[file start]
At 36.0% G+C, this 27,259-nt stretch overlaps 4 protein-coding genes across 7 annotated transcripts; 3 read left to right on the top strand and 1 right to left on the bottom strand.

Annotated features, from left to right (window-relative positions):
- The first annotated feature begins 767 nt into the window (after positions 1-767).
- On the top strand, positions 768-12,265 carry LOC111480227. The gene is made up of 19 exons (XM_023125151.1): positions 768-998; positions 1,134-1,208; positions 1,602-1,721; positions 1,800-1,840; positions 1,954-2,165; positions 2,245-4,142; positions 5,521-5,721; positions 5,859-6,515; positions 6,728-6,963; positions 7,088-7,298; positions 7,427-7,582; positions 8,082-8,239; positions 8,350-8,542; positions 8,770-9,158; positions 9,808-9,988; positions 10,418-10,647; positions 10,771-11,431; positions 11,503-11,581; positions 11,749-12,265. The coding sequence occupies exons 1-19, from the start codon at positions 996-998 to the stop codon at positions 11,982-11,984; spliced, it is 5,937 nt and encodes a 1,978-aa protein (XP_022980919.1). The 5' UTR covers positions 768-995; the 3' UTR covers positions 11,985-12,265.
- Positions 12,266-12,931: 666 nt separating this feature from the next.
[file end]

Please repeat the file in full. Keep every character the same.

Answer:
At 36.0% G+C, this 27,259-nt stretch overlaps 4 protein-coding genes across 7 annotated transcripts; 3 read left to right on the top strand and 1 right to left on the bottom strand.

Annotated features, from left to right (window-relative positions):
- The first annotated feature begins 767 nt into the window (after positions 1-767).
- On the top strand, positions 768-12,265 carry LOC111480227. The gene is made up of 19 exons (XM_023125151.1): positions 768-998; positions 1,134-1,208; positions 1,602-1,721; positions 1,800-1,840; positions 1,954-2,165; positions 2,245-4,142; positions 5,521-5,721; positions 5,859-6,515; positions 6,728-6,963; positions 7,088-7,298; positions 7,427-7,582; positions 8,082-8,239; positions 8,350-8,542; positions 8,770-9,158; positions 9,808-9,988; positions 10,418-10,647; positions 10,771-11,431; positions 11,503-11,581; positions 11,749-12,265. The coding sequence occupies exons 1-19, from the start codon at positions 996-998 to the stop codon at positions 11,982-11,984; spliced, it is 5,937 nt and encodes a 1,978-aa protein (XP_022980919.1). The 5' UTR covers positions 768-995; the 3' UTR covers positions 11,985-12,265.
- Positions 12,266-12,931: 666 nt separating this feature from the next.